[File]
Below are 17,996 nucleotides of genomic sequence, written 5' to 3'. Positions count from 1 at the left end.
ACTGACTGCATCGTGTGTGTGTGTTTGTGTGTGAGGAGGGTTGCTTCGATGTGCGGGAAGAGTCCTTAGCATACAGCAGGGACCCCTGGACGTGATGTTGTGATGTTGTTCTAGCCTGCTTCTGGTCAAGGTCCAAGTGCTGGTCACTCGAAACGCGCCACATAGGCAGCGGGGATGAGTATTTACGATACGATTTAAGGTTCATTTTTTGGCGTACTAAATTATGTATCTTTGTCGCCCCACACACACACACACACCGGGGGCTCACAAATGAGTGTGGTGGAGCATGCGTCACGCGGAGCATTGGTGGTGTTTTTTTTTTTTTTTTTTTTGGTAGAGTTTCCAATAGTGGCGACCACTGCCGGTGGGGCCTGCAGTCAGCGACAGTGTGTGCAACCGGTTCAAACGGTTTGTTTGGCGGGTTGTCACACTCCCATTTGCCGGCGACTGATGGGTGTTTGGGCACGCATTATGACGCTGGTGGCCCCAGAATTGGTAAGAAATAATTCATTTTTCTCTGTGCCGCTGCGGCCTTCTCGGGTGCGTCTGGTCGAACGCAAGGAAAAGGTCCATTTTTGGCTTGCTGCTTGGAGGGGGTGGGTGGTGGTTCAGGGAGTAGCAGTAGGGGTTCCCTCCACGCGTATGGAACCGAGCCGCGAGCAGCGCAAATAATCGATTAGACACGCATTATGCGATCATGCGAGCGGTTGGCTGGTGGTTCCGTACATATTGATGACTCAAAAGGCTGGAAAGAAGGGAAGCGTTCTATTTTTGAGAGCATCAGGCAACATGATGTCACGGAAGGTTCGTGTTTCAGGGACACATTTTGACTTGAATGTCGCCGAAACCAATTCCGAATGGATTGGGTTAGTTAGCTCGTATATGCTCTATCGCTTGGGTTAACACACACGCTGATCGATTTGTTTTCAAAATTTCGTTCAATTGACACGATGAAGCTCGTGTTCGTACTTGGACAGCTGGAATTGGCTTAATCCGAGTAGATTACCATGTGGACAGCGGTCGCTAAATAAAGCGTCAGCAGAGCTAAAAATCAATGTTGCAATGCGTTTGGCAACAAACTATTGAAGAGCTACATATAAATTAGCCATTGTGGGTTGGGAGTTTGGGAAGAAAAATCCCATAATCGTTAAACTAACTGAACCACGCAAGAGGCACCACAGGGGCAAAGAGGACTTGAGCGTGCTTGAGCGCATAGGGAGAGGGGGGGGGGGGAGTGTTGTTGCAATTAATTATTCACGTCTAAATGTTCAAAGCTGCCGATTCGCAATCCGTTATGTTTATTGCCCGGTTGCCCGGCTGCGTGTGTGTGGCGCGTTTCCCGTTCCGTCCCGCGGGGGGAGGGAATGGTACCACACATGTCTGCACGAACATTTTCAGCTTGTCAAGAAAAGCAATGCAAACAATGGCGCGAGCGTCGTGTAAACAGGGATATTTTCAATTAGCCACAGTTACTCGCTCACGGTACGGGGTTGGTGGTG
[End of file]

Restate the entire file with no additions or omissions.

Below are 17,996 nucleotides of genomic sequence, written 5' to 3'. Positions count from 1 at the left end.
ACTGACTGCATCGTGTGTGTGTGTTTGTGTGTGAGGAGGGTTGCTTCGATGTGCGGGAAGAGTCCTTAGCATACAGCAGGGACCCCTGGACGTGATGTTGTGATGTTGTTCTAGCCTGCTTCTGGTCAAGGTCCAAGTGCTGGTCACTCGAAACGCGCCACATAGGCAGCGGGGATGAGTATTTACGATACGATTTAAGGTTCATTTTTTGGCGTACTAAATTATGTATCTTTGTCGCCCCACACACACACACACACCGGGGGCTCACAAATGAGTGTGGTGGAGCATGCGTCACGCGGAGCATTGGTGGTGTTTTTTTTTTTTTTTTTTTTGGTAGAGTTTCCAATAGTGGCGACCACTGCCGGTGGGGCCTGCAGTCAGCGACAGTGTGTGCAACCGGTTCAAACGGTTTGTTTGGCGGGTTGTCACACTCCCATTTGCCGGCGACTGATGGGTGTTTGGGCACGCATTATGACGCTGGTGGCCCCAGAATTGGTAAGAAATAATTCATTTTTCTCTGTGCCGCTGCGGCCTTCTCGGGTGCGTCTGGTCGAACGCAAGGAAAAGGTCCATTTTTGGCTTGCTGCTTGGAGGGGGTGGGTGGTGGTTCAGGGAGTAGCAGTAGGGGTTCCCTCCACGCGTATGGAACCGAGCCGCGAGCAGCGCAAATAATCGATTAGACACGCATTATGCGATCATGCGAGCGGTTGGCTGGTGGTTCCGTACATATTGATGACTCAAAAGGCTGGAAAGAAGGGAAGCGTTCTATTTTTGAGAGCATCAGGCAACATGATGTCACGGAAGGTTCGTGTTTCAGGGACACATTTTGACTTGAATGTCGCCGAAACCAATTCCGAATGGATTGGGTTAGTTAGCTCGTATATGCTCTATCGCTTGGGTTAACACACACGCTGATCGATTTGTTTTCAAAATTTCGTTCAATTGACACGATGAAGCTCGTGTTCGTACTTGGACAGCTGGAATTGGCTTAATCCGAGTAGATTACCATGTGGACAGCGGTCGCTAAATAAAGCGTCAGCAGAGCTAAAAATCAATGTTGCAATGCGTTTGGCAACAAACTATTGAAGAGCTACATATAAATTAGCCATTGTGGGTTGGGAGTTTGGGAAGAAAAATCCCATAATCGTTAAACTAACTGAACCACGCAAGAGGCACCACAGGGGCAAAGAGGACTTGAGCGTGCTTGAGCGCATAGGGAGAGGGGGGGGGGGGAGTGTTGTTGCAATTAATTATTCACGTCTAAATGTTCAAAGCTGCCGATTCGCAATCCGTTATGTTTATTGCCCGGTTGCCCGGCTGCGTGTGTGTGGCGCGTTTCCCGTTCCGTCCCGCGGGGGGAGGGAATGGTACCACACATGTCTGCACGAACATTTTCAGCTTGTCAAGAAAAGCAATGCAAACAATGGCGCGAGCGTCGTGTAAACAGGGATATTTTCAATTAGCCACAGTTACTCGCTCACGGTACGGGGTTGGTGGTG